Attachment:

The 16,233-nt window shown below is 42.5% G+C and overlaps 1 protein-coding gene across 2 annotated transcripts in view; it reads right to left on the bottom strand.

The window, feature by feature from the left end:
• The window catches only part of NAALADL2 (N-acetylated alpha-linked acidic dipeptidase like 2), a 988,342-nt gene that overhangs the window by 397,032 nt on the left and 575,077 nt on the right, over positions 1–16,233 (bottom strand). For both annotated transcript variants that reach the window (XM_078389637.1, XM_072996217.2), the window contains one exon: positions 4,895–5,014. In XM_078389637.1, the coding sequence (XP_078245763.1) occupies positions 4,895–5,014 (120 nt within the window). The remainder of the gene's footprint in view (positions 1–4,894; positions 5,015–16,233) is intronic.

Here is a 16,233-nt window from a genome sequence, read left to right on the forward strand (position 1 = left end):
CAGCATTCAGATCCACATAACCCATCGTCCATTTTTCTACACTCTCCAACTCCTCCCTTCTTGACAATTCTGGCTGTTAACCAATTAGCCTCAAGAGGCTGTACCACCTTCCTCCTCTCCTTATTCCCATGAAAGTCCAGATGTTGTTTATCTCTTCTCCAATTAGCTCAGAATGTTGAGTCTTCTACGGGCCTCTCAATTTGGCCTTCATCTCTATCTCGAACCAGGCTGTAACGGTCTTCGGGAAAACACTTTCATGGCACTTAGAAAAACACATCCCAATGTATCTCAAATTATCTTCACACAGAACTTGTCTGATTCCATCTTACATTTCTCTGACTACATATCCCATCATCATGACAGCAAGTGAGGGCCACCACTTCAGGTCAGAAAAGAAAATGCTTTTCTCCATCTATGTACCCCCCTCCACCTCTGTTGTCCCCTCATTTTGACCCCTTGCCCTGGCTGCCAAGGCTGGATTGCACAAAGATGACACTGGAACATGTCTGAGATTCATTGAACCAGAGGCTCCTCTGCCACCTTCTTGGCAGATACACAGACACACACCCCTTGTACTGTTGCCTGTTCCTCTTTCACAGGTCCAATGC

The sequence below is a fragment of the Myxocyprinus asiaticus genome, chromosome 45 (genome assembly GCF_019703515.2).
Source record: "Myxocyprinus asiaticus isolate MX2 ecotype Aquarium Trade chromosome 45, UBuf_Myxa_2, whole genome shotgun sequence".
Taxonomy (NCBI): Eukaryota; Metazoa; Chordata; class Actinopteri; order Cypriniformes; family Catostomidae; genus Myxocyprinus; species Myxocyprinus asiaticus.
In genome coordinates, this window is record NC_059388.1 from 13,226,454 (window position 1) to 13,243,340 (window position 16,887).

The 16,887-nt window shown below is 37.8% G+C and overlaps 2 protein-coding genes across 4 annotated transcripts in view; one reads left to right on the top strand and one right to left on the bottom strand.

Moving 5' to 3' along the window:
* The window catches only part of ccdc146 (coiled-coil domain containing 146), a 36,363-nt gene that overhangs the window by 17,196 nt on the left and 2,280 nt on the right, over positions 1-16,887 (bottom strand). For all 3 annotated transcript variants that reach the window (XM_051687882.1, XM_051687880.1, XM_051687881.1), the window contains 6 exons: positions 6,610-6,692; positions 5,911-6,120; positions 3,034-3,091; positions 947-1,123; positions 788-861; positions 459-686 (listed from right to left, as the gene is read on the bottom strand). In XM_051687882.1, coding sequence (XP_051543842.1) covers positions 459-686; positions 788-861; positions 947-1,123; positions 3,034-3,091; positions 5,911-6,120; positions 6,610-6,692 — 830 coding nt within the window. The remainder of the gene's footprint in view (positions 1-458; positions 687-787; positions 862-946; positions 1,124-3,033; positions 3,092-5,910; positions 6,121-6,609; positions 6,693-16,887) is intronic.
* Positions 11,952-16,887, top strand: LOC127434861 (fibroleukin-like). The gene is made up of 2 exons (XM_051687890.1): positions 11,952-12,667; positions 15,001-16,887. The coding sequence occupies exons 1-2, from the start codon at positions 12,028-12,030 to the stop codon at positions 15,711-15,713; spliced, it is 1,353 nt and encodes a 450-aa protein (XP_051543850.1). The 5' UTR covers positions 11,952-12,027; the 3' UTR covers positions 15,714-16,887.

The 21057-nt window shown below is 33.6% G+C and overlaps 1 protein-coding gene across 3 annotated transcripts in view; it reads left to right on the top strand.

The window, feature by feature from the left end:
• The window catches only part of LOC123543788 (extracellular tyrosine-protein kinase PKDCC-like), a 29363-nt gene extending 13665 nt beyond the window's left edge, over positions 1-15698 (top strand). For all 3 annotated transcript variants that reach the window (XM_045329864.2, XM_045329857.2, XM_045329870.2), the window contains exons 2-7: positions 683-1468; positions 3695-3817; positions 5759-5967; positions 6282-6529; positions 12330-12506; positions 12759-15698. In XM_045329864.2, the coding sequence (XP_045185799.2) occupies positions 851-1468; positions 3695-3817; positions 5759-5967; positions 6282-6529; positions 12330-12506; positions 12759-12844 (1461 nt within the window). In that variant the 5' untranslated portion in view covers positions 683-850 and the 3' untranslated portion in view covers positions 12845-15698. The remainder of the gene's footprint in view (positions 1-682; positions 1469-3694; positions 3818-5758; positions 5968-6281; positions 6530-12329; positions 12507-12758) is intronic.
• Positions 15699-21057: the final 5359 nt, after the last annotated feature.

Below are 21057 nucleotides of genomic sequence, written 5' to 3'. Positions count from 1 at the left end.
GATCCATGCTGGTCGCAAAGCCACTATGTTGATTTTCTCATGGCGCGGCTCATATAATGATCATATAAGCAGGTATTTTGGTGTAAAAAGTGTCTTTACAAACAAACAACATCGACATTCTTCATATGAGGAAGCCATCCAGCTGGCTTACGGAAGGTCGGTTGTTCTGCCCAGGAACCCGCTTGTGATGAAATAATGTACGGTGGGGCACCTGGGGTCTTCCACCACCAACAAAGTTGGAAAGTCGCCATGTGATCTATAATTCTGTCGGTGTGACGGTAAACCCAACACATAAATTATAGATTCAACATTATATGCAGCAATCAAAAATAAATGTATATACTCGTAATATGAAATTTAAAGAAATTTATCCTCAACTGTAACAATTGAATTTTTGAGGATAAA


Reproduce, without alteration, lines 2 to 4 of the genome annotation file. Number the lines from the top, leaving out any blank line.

The window, feature by feature from the left end:
• The window catches only part of NAALADL2 (N-acetylated alpha-linked acidic dipeptidase like 2), a 988,342-nt gene that overhangs the window by 397,032 nt on the left and 575,077 nt on the right, over positions 1–16,233 (bottom strand). For both annotated transcript variants that reach the window (XM_078389637.1, XM_072996217.2), the window contains one exon: positions 4,895–5,014. In XM_078389637.1, the coding sequence (XP_078245763.1) occupies positions 4,895–5,014 (120 nt within the window). The remainder of the gene's footprint in view (positions 1–4,894; positions 5,015–16,233) is intronic.

Here is a 16,233-nt window from a genome sequence, read left to right on the forward strand (position 1 = left end):